Connecting state and local government leaders
Making strides to make government contracting more inclusive.
This is the 22nd in a series of profiles on the 50 finalists for Route Fifty’s Navigator Awards program. The first 10 finalists were from the Government Allies and Cross-Sector Partners category. Finalists 11-20 were from the Agency and Department Leadership category. Finalists 21-30 were from the Executive Leadership category. Finalists 31-40 were from the Next Generation category. Finalists 41-50 were from the Data and IT Innovators category. Explore our complete list of 50 finalists.
It requires a certain amount of courage to take a long, hard look at inequalities that can exist within government.
That’s exactly what Joseph N. DiVincenzo Jr., the executive in Essex County, New Jersey, sought to do when, in 2004, he hired Deborah Collins—now the deputy county administrator—to lead the team that carried out the Essex County Disparity Study. The purpose of the study was to determine whether small businesses and businesses owned by women and minorities were getting a fair shake when it came to government contracts.
The study, which is the first and only investigation of its kind in the state of New Jersey, was published in 2005 and showed that fewer than .05 percent of Essex County’s contracts were being given to these types of businesses. For the county’s officials, the study’s findings were a wake-up call for officials in the North Jersey jurisdiction, which includes the city of Newark and neighboring municipalities and has nearly 800,000 residents.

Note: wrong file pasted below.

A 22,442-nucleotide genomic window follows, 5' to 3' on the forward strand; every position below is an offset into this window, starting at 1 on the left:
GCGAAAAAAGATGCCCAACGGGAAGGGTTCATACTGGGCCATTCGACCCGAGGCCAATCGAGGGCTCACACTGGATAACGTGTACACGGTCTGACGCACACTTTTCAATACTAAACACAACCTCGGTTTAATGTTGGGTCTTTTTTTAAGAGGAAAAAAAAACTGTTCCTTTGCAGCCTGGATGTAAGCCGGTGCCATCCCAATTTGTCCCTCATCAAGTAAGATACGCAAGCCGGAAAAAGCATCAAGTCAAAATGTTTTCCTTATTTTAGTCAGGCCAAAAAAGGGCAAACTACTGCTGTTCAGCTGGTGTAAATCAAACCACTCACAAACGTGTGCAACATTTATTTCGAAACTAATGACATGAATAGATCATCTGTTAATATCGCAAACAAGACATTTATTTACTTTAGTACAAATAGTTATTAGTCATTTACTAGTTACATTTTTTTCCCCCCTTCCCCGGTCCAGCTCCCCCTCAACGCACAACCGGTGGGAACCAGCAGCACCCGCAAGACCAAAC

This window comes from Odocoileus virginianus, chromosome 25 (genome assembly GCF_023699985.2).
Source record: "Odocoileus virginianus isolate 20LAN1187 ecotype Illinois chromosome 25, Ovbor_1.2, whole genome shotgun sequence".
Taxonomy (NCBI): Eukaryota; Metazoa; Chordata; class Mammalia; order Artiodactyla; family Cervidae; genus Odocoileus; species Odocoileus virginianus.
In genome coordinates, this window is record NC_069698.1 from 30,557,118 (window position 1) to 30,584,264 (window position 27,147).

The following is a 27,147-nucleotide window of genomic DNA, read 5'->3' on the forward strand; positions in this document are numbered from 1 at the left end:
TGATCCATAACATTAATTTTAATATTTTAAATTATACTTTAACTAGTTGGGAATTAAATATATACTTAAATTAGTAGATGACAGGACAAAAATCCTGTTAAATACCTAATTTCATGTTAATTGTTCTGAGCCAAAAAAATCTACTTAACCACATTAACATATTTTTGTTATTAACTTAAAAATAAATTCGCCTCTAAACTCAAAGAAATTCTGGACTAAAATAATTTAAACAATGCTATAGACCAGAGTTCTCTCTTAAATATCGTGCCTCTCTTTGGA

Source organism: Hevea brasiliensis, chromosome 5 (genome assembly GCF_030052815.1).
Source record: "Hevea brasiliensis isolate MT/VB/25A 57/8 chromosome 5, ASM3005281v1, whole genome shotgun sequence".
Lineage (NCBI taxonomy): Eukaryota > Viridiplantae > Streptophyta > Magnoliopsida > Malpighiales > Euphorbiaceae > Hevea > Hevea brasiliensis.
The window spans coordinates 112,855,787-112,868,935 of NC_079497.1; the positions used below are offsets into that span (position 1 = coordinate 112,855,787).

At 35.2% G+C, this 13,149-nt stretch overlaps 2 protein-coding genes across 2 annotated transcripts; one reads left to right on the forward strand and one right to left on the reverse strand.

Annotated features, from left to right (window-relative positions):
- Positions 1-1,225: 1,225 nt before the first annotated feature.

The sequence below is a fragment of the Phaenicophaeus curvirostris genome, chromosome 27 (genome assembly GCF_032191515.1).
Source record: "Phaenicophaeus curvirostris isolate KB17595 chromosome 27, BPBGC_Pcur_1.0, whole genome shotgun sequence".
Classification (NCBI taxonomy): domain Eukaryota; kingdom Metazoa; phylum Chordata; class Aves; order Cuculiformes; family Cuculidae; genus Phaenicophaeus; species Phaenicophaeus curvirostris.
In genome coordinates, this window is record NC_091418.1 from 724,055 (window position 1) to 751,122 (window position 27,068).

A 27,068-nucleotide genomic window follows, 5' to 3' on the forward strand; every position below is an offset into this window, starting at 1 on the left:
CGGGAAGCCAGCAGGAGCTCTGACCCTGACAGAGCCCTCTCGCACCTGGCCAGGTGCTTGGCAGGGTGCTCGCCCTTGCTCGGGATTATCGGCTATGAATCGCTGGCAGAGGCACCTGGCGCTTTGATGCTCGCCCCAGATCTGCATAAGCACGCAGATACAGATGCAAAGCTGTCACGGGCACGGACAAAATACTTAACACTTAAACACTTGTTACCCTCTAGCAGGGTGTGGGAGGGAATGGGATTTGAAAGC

The results of the study led the county to create the Office of Small Business Development and Affirmative Action—with Collins as its director—in 2006. Under Collins’ skilled guidance, the county has since prioritized leveling the playing field for businesses seeking contracts in a way that has produced dramatic results.
Now, 52 percent of the county’s contracts are awarded to small businesses, and ventures that are owned by women or minorities.
It is because of this work and the commitment to improve government contracting that we are happy to announce that Deborah Collins is a Route Fifty Navigator Awards finalist.
Quinn Libson writes for Government Executive’s Route Fifty